Once upon a time newspapers were our main source of information. Now those old newspapers are a reliable source for hundreds of years of history and secrets of the past. Now you can search for people, places, and events without the hassle of sorting through mountains of papers!

Growing Every Second

Newspaper Archive is the world's largest online newspaper database featuring over 155+ million newspaper pages. Plus our database expands by one newspaper page per second for a total of around 2.5 million pages per month! The value of your membership grows along with it.

Genealogy Made Simple

Those looking to find out more about their forefathers can empower their genealogy search with Newspaper Archive. Within our massive database, users can search ancestors' names for news stories and obituaries. We must understand our past to understand our future!

Choose the Membership Plan that is right for you!

Unlimited 6 Month

$99.95 (45% Savings!)

Unlimited page views for 6 months Learn More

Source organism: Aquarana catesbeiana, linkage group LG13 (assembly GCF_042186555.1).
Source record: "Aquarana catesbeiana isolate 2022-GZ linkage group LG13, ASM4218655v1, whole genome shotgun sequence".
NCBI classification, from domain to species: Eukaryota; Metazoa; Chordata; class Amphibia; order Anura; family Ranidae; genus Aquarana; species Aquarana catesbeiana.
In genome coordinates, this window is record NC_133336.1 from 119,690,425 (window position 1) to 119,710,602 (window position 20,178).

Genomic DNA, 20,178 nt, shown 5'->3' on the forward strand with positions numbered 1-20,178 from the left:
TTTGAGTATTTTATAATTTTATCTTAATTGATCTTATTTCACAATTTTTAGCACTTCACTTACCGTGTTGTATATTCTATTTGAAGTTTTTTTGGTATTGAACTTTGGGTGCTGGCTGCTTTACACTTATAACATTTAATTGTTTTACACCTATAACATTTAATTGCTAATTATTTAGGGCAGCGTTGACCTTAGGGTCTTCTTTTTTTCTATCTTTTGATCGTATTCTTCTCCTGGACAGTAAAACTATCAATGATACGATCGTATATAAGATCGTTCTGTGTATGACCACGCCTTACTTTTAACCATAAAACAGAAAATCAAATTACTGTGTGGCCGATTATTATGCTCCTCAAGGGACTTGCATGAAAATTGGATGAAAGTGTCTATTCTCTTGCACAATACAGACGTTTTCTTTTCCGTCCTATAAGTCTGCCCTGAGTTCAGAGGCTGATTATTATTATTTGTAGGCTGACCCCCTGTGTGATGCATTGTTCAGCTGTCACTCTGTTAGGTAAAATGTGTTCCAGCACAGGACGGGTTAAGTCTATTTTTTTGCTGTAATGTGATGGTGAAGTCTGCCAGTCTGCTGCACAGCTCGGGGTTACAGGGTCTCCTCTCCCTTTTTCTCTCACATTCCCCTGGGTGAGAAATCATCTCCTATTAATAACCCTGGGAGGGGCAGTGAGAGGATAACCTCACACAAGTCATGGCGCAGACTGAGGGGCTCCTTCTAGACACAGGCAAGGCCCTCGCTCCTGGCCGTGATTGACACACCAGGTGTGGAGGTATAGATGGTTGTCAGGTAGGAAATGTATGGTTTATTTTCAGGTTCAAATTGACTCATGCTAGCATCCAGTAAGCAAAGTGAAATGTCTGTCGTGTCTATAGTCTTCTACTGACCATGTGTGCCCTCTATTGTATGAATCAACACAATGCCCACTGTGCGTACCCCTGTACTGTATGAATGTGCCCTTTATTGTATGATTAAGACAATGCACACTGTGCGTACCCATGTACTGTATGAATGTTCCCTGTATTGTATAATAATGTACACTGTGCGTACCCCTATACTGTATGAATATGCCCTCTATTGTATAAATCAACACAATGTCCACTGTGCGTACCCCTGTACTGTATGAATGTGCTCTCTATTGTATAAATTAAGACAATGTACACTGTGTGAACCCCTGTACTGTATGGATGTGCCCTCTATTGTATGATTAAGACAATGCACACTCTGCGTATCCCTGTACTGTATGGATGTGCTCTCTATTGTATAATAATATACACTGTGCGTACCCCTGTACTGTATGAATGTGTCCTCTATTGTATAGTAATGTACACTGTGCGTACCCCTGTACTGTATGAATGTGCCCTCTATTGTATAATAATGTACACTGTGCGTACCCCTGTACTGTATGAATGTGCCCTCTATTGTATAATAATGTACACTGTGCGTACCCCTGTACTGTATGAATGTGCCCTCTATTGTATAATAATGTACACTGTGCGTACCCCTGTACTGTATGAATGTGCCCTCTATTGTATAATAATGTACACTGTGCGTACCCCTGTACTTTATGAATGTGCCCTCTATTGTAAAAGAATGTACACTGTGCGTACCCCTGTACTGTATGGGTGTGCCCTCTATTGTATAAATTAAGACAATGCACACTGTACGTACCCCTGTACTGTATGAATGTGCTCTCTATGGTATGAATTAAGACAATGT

Unlimited Monthly

$29.95

Unlimited page views for 1 month Learn More

Introductory

$9.95

10 page views for 1 month Learn More

Subscribe or Cancel Anytime by calling 888-845-2887

24 hours a day Monday-Saturday

Take advantage of our Introductory Membership offer and become a member for 1 month only for $9.95!

Your full introductory membership payment will be credited toward the cost of full membership any time you choose to upgrade!

Your Membership Includes:
  • 10 page views for 1 month
  • Access to Over 155+ million Newspaper Pages
  • Ability to View, Save, and Print
  • Articles featuring over 100 million people
  • Weekly Search Alerts - We search for you!
  • & Many More Features!
Subscribe for a Monthly Membership only for $29.95
Your Membership Includes:
  • Unlimited Page Views
  • Access to Over 155+ million Newspaper Pages